TALEN or TAL effectors are a widely used technology for precise and efficient gene editing in live cells. This genome editing technology is known to function in a variety of host systems, including bacteria, yeast, plants, insects, zebrafish, and mammals. We've put together a collected of resources that we hope will give you the confidence to get started and to continuously improve research using TALENs.

What are TALENs?

Transcription activator-like (TAL) effector proteins are produced by bacteria in the genus Xanthomonas, which are widely distributed plant pathogens. Natural TAL bind to specific sequences of host DNA, altering the infected plant’s gene expression in ways that further the disease process. The natural TAL effector proteins have two distinct domains: an effector domain and an extraordinarily specific DNA-binding domain.

The structure of the DNA-binding domain can be manipulated to produce a protein domain that binds specifically to any DNA sequence in the genome. These specifically modified DNA-binding protein domains can then be linked to a custom effector domain (e.g., a nuclease, or a transcription activator or repressor) to create a chimeric protein capable of precisely targeted DNA manipulation.

Whether through targeted nucleases for genome engineering, or by precisely directed moderators of gene expression, researcher-designed TALEN effector proteins are already helping advance a broad range of life science applications, including cell, molecular, and synthetic biology; drug discovery; and biofuels research.

How does TALEN work?

Derived from Xanthomonas TAL effectors, the DNA-binding domain of TALs consists of a variable number of amino acid repeats. Each repeat contains 33–35 amino acids and recognizes a single DNA base pair. The DNA recognition occurs via two hypervariable amino acid residues at positions 12 and 13 within each repeat, called repeat-variable di-residues (RVDs), as shown in Figure 1.

TAL effector repeats can be assembled modularly, varying the RVDs to create a TAL protein that recognizes a specific target DNA sequence. Linking the repeats is straightforward, and long TAL effectors can be designed to specifically target any locus in the genome.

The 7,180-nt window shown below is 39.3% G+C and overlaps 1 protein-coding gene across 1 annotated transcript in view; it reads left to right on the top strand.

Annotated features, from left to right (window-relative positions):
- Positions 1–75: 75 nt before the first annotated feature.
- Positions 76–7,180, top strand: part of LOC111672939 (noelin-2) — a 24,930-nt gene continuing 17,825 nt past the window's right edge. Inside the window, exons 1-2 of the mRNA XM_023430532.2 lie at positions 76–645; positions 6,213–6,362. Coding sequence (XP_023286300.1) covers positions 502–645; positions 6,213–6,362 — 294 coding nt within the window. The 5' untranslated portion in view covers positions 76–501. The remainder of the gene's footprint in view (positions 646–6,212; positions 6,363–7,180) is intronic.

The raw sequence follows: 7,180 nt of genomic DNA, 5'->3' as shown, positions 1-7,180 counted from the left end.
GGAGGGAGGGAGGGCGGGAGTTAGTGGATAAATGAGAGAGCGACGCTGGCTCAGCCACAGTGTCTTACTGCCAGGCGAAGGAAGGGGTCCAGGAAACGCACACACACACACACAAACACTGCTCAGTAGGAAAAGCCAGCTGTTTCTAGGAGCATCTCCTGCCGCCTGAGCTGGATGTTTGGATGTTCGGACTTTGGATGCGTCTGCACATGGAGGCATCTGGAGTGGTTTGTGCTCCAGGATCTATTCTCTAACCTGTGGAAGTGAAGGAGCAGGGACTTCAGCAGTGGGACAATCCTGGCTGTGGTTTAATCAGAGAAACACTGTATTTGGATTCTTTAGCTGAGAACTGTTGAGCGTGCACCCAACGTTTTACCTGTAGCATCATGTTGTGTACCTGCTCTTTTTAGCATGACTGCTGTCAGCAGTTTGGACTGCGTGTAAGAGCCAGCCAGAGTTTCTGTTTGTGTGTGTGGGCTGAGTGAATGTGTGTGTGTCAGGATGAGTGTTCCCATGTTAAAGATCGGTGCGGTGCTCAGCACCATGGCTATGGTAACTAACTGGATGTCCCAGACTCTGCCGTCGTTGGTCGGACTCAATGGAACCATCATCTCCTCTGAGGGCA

Diagram showing the DNA binding domain structure of a TAL effector protein
Figure 1. TAL effector DNA-binding domain. The DNA-binding domain structure can be manipulated to produce a protein domain that binds specifically to any DNA sequence in the genome.

Double-stranded DNA breaks can be created at your specified genomic locus by using a pair of GeneArt TAL proteins that have been fused to the Fok1 nuclease (Figure 2). Using a pair of TAL proteins for the targeting reduces off-target effects.

Figure 2. Designing target sites for customized TAL effectors for maximal binding. (A) TALs encode a DNA-binding protein specific to a customer-submitted sequence, fused to a FokI nuclease domain for genome editing. The sequence targeted by our first-generation TAL effectors must have a T at its 5’ end and spacing between forward and reverse TAL effectors must be 13–18 bp for proper pairing of the FokI nucleases and creation of the double-strand break. (B) We have further engineered TALs to eliminate the 5'T constraint of the DNA binding domain, which allows targeting of any sequence across the genome; 15–16 bp spacing between the two TAL effectors is optimal.

The breaks induced by the Fok1 nuclease domain are subsequently repaired through either of two endogenous cellular mechanisms: nonhomologous end joining (NHEJ), or homology-directed repair (HDR).

  1. NHEJ is prone to errors and often introduces a frameshift mutation when it occurs within the coding sequence of a protein-coding gene, effectively silencing the gene
  2. In HDR, homologous DNA “donor sequences” can be used to introduce a defined new DNA sequence

Consequently, a protein fused to a Fok1 endonuclease can be used to induce gene silencing or to accurately insert an engineered DNA fragment into an exact location in the genome.

Learn more about TALEN technology

Using Sanger sequencing to facilitate CRISPRand TALEN-mediated genome editing workflows

Application Note: Using Sanger sequencing to facilitate CRISPR- and TALEN-mediated genome editing workflows

Learn how Sanger sequencing by capillary electrophoresis and Minor Variant Finder Software can be used in a genome editing workflow. We show the results of CRISPR-mediated editing, but the principles applied here can also be used for ZFN- or TALEN-mediated editing workflows. The simplicity and cost-effectiveness of the workflow and uncomplicated data analysis make Sanger sequencing by capillary electrophoresis a valuable part of any genome editing workflow.

Jon Chesnut

Blog: Straight From The Scientist—Jon Chesnut on CRISPR versus TALEN

CRISPR and TALEN tools and technologies are changing the way we do gene editing today and in the future, but what are the differences between these two? And when would you use one technology over the other? This article addresses these questions and more.


Genome Editing Resource Library

Access a targeted collection of scientific application notes, publications, videos, webinars, and scientific posters for genome editing.


Genome Editing Resource Guide

Intended as an introduction to genome editing, the resource guide covers the technologies available today for gene editing, along with methods for design, delivery, and detection of edited cells.

For Research Use Only. Not for use in diagnostic procedures.

For Research Use Only. Not for use in diagnostic procedures.